|The first excerpt represents the past or something you must release, and is drawn from The Call of the Canyon by Zane Grey:
"Oh, there are a few tarantulas and centipedes, and sometimes a scorpion.
But these don't crawl around much at night. The only thing to worry about
are the hydrophobia skunks."
"What on earth are they?" asked Carley, quite aghast.
"Skunks are polecats, you know," replied Glenn, cheerfully. "Sometimes one
gets bitten by a coyote that has rabies, and then he's a dangerous
customer. He has no fear and he may run across you and bite you in the
face. Queer how they generally bite your nose. Two men have been bitten
since I've been here. One of them died, and the other had to go to the Pasteur Institute
with a well-developed case of hydrophobia."
The Call of the Canyon
|The second excerpt represents the present or the deciding factor of the moment, and is drawn from Historical Lecturers and Essays by Charles Kingsley:
were so often true. Things more ugly than any related of poor Mary
were possible enough--as no one knew better than Buchanan--in that
very French court in which Mary had been brought up; things as ugly
were possible in Scotland then, and for at least a century later;
and while we may hope that Buchanan has overstated his case, we must
not blame him too severely for yielding to a temptation common to
all men of genius when their creative power is roused to its highest
energy by a great cause and a great indignation.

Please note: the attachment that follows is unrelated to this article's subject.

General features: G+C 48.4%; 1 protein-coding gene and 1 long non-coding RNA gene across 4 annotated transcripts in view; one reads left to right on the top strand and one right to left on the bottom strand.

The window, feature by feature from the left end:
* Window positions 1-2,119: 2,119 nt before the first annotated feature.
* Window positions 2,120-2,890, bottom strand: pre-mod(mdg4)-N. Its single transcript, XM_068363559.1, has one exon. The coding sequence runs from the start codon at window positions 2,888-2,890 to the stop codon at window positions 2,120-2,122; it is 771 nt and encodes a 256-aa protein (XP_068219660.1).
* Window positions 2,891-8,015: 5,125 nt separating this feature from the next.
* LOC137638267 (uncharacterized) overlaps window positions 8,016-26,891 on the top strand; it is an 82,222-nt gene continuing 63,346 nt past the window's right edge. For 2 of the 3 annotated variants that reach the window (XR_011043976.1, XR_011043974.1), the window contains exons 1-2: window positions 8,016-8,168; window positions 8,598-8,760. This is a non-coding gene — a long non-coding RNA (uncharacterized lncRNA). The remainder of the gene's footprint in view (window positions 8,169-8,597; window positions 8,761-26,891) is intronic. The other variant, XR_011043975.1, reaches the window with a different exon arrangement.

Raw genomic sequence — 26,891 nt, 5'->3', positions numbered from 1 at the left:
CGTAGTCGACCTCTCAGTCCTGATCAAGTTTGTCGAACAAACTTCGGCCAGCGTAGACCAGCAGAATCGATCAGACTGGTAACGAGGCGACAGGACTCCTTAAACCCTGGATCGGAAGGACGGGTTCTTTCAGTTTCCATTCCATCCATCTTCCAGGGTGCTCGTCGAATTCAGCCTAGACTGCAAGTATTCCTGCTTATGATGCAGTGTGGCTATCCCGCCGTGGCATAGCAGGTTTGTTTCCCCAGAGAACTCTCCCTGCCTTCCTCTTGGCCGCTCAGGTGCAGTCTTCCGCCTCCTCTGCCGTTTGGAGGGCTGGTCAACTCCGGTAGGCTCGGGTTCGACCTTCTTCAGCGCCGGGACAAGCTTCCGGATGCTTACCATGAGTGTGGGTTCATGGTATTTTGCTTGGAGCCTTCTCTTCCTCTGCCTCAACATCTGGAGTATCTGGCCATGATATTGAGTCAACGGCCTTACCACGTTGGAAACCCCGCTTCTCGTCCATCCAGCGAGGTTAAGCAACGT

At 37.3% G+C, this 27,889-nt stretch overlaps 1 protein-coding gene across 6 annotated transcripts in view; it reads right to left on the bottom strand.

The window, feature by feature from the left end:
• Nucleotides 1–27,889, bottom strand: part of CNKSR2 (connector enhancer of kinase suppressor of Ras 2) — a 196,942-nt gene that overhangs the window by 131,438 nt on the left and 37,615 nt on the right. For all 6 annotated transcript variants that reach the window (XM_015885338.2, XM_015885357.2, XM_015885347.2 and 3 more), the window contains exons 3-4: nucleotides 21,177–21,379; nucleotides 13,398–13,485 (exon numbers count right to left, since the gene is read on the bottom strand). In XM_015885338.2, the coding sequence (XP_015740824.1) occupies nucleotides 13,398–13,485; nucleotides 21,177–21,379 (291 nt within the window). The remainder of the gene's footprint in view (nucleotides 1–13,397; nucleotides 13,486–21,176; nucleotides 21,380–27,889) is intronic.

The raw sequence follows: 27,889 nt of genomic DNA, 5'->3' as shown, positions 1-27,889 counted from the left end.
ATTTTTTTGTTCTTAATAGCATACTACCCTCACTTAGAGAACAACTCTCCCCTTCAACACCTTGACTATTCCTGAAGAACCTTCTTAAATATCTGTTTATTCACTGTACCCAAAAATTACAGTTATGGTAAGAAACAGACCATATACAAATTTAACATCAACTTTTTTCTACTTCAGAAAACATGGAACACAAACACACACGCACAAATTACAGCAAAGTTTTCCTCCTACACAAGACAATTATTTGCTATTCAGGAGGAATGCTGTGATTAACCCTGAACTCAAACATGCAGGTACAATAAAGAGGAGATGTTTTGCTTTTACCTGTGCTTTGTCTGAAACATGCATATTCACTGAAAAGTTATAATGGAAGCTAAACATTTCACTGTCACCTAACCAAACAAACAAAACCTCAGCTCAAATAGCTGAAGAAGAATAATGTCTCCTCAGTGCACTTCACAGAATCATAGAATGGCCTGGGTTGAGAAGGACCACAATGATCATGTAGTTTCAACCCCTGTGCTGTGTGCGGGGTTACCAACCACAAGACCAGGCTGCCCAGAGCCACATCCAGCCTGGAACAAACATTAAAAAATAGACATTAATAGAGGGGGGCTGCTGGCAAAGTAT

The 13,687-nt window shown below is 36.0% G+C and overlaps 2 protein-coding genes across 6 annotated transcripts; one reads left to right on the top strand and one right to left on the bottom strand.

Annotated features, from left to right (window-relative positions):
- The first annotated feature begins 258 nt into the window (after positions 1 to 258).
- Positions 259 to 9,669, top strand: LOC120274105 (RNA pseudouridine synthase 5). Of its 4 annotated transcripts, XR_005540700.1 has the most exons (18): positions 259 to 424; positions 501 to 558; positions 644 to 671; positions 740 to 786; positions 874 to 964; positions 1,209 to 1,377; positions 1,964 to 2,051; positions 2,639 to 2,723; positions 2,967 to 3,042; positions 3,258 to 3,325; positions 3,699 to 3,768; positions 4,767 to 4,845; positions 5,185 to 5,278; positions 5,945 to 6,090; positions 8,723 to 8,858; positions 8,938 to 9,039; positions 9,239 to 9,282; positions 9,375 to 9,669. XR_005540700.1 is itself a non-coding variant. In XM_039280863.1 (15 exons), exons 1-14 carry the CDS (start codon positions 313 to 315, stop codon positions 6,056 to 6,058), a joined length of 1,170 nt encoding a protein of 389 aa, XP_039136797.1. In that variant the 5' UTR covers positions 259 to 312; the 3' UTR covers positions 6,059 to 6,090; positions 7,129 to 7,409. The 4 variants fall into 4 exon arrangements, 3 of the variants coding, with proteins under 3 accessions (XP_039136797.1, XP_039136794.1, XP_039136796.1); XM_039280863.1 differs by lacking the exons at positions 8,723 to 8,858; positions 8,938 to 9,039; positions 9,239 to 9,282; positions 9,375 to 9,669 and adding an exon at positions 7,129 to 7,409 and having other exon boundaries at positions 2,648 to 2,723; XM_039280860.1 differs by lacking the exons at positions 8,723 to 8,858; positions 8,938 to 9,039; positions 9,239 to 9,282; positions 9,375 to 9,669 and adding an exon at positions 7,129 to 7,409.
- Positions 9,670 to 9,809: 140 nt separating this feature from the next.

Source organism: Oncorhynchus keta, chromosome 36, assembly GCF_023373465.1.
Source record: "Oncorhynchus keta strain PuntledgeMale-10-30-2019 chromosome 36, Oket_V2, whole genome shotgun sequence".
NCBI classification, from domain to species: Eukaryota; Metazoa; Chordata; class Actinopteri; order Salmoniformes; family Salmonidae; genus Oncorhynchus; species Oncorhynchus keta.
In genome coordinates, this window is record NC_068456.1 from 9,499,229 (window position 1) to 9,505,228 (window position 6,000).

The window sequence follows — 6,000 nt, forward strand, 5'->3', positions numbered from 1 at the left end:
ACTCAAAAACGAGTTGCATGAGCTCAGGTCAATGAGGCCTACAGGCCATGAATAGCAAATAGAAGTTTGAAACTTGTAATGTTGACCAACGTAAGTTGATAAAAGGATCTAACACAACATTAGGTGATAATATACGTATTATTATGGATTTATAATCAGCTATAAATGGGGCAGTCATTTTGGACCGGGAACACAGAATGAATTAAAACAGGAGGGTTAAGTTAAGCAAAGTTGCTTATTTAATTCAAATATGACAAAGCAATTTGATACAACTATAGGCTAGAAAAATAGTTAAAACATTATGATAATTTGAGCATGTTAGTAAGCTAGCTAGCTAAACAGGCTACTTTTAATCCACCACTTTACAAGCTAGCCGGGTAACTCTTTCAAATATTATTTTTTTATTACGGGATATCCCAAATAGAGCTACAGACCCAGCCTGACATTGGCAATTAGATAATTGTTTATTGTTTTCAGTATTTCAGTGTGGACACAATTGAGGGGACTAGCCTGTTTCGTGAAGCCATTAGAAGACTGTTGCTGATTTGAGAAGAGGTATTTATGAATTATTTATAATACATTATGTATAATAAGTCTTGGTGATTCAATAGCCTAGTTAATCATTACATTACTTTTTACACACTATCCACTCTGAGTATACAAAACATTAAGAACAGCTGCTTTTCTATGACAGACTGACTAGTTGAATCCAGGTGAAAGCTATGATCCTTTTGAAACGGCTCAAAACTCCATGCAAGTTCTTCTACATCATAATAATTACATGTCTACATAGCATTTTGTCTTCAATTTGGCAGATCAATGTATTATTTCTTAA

And that the genius was there, no man can doubt; one cannot read
that "hideously eloquent" description of Kirk o' Field, which Mr.
Burton has well chosen as a specimen of Buchanan's style, without
|The third excerpt represents the future or something you must embrace, and is drawn from God The Invisible King by H. G. Wells:
power of God, and Mr. McCabe serves a Master he denies. He has but
to realise fully that God is not necessarily the Triune God of the
Catholic Church, and banish his intense suspicion that he may yet be
lured back to that altar he abandoned, he has but to look up from
that preoccupation, and immediately he will begin to realise the
presence of Divinity.
3. GOD IS AN EXTERNAL REALITY
It may be argued that if atheists and agnostics when they set
themselves to express the good will that is in them, do shape out
God, that if their conception of right living falls in so completely
with the conception of God's service as to be broadly identical,